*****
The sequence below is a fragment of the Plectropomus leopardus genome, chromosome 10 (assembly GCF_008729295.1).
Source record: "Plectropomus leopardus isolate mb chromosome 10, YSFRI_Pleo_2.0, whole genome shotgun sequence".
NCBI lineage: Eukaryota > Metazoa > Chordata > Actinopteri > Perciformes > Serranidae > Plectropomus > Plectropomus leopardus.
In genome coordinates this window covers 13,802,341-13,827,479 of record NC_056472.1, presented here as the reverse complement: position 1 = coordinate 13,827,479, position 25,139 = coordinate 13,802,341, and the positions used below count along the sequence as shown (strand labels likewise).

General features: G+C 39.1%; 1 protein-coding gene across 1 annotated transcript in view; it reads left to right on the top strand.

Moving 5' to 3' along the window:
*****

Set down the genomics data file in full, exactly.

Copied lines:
The sequence below is a fragment of the Plectropomus leopardus genome, chromosome 10 (assembly GCF_008729295.1).
Source record: "Plectropomus leopardus isolate mb chromosome 10, YSFRI_Pleo_2.0, whole genome shotgun sequence".
NCBI lineage: Eukaryota > Metazoa > Chordata > Actinopteri > Perciformes > Serranidae > Plectropomus > Plectropomus leopardus.
In genome coordinates this window covers 13,802,341-13,827,479 of record NC_056472.1, presented here as the reverse complement: position 1 = coordinate 13,827,479, position 25,139 = coordinate 13,802,341, and the positions used below count along the sequence as shown (strand labels likewise).

General features: G+C 39.1%; 1 protein-coding gene across 1 annotated transcript in view; it reads left to right on the top strand.

Moving 5' to 3' along the window: